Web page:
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The Sword and Laser (S&L) is a science fiction and fantasy-themed book club podcast hosted by Veronica Belmont and Tom Merritt. The main goal of the club is to build a strong online community of science fiction / fantasy buffs, and to discuss and enjoy books of both genres. For show notes and previous episodes, head here. You can also help support us on Patreon!

LISTEN: Overcoming our irrational and sometimes crippling fear of rejection with Jia Jiang

What if you could give yourself a superpower – not Hulk-level strength, not telekinesis, but something realistic, something that added a superhuman ability by taking away a normal human limitation?

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Kazuo Ishiguro on writing, characters and novels

Rick Kleffel sez, "I spoke with Kazuo Ishiguro about his new book, The Buried Giant, and his means of using the literary toolkit of the fantastic to excavate the human psyche. It proved to be great fun. "

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Podcast of two Kim Stanley Robinson Martian stories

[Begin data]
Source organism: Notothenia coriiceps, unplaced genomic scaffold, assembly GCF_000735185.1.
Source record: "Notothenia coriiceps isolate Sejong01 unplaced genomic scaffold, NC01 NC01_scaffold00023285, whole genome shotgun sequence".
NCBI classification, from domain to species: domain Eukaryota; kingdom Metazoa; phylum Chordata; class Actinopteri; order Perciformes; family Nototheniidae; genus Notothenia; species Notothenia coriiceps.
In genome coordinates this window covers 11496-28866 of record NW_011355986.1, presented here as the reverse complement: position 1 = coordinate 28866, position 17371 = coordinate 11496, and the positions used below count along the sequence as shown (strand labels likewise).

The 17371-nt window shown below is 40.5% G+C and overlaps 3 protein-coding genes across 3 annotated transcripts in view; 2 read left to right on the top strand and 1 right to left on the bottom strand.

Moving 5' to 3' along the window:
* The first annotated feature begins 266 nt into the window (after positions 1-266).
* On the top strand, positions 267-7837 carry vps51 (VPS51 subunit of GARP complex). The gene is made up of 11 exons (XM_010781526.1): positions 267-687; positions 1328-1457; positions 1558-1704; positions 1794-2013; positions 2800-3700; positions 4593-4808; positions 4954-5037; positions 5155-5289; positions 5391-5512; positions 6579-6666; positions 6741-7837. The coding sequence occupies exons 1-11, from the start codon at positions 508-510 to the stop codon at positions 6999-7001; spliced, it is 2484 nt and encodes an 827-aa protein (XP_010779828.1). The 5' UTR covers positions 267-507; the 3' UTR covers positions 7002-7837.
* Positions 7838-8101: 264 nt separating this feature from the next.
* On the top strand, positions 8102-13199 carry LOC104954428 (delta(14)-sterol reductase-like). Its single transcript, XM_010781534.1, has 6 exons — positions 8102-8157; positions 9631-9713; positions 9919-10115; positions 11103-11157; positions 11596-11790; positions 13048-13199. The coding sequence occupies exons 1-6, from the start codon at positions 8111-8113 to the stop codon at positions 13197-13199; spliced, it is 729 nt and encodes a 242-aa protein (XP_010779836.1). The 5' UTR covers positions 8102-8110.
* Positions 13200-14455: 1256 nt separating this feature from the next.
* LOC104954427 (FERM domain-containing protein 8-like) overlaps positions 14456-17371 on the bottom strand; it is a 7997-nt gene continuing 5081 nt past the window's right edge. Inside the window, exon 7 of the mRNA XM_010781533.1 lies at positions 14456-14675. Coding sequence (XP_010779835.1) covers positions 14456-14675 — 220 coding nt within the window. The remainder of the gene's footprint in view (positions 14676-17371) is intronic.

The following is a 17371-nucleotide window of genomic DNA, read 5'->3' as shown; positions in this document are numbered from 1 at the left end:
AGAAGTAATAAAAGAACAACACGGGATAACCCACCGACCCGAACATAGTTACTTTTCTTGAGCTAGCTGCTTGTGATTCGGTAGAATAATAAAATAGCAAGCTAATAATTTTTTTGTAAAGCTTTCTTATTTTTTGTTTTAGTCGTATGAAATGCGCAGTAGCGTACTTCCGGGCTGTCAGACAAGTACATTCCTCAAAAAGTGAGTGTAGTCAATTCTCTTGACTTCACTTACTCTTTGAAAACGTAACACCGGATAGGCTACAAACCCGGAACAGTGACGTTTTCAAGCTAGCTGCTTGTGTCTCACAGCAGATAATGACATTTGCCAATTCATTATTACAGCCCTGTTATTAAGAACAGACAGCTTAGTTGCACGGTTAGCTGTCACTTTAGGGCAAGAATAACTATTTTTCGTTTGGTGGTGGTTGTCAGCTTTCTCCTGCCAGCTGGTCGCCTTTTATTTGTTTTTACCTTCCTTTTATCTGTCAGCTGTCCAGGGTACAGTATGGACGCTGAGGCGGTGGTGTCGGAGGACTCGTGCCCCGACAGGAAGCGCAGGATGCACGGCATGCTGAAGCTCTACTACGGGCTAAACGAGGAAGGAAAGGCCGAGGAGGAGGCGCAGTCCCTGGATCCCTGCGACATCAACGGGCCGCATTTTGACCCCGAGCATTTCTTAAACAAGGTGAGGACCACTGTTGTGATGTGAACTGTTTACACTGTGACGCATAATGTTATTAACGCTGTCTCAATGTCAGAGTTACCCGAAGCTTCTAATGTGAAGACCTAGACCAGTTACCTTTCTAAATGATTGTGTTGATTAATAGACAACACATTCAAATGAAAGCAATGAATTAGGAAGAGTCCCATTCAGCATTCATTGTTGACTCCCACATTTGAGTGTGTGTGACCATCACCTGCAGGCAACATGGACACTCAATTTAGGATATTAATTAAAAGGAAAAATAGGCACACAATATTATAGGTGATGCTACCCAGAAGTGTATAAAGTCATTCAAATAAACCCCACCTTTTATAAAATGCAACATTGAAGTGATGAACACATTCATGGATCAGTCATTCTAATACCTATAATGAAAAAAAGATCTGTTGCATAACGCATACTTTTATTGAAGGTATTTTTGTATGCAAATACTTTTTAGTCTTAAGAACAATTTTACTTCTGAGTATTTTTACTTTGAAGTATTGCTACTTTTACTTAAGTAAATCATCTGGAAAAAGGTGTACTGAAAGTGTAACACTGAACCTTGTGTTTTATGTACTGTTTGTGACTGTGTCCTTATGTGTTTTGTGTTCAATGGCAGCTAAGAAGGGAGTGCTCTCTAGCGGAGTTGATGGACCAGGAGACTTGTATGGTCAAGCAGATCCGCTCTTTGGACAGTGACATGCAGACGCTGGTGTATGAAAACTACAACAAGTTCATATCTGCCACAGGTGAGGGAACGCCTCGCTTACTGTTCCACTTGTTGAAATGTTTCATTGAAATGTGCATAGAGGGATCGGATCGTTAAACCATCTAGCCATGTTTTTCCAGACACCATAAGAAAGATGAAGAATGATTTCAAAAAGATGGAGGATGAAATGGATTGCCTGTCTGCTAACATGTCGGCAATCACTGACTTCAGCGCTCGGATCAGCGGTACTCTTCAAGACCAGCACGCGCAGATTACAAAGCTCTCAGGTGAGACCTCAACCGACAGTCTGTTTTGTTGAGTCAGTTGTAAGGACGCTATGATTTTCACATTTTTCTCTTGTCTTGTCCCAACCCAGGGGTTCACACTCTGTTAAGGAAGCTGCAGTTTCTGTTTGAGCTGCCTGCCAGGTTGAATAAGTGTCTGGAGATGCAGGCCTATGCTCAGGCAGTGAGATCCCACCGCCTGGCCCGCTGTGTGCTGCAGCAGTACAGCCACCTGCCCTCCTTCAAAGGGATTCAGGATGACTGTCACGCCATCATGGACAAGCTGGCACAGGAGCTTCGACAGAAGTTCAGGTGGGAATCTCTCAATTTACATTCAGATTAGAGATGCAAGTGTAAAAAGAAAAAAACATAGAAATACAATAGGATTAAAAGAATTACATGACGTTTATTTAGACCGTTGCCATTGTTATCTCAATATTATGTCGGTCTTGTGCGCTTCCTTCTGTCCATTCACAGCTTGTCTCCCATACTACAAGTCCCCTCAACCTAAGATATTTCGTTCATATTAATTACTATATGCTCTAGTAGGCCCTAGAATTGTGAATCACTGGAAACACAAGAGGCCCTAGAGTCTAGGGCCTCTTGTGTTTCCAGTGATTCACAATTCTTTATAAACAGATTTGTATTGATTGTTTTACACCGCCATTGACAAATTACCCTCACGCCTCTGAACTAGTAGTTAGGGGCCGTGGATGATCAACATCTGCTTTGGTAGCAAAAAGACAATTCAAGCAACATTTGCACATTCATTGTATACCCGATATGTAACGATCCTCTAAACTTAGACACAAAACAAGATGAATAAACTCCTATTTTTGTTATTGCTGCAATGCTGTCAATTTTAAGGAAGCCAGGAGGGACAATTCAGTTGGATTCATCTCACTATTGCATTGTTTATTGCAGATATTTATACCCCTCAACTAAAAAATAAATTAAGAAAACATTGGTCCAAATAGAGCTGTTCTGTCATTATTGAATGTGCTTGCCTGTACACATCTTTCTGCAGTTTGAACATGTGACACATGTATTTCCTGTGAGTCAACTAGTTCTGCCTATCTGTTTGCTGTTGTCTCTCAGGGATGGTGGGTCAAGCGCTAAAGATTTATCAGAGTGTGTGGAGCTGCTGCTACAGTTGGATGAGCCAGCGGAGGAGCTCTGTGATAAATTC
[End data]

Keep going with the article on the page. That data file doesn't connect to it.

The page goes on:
Tony from Starshipsofa sez, "StarShipSofa podcast is very proud this week to have two short stories by the great science fiction writer Kim Stanley Robinson. First up is the 1999 short story Purple Mars, then we play Discovery Mars published in 2000. Both stories can be found in KSR's Martians collection."

Kickstarting more episodes of the podcast Aaron Swartz helped start

Ben Winkler and Aaron Swartz created "The Good Fight," a podcast about David and Goliath stories; now Winkler is raising money to keep the series going.

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Podcast: should I worry about this?


Eden Robins sez, "My friend Cat Oddy and I worry a lot, so we decided to create a podcast to exorcise those worries: we research a different topic for each episode, and then discuss if it is actually worth worrying about."

Read the rest

Interview with Elfquest's Wendy and Richard Pini

In my spare time, when I'm not protecting wildlife with the National Wildlife Federation or guest-blogging for Animal Planet and here at Boing Boing, I'm also the co-host of a podcast called The Elfquest Show, about one of America's longest-running fantasy series, with my fellow uber-geek Ryan Browne.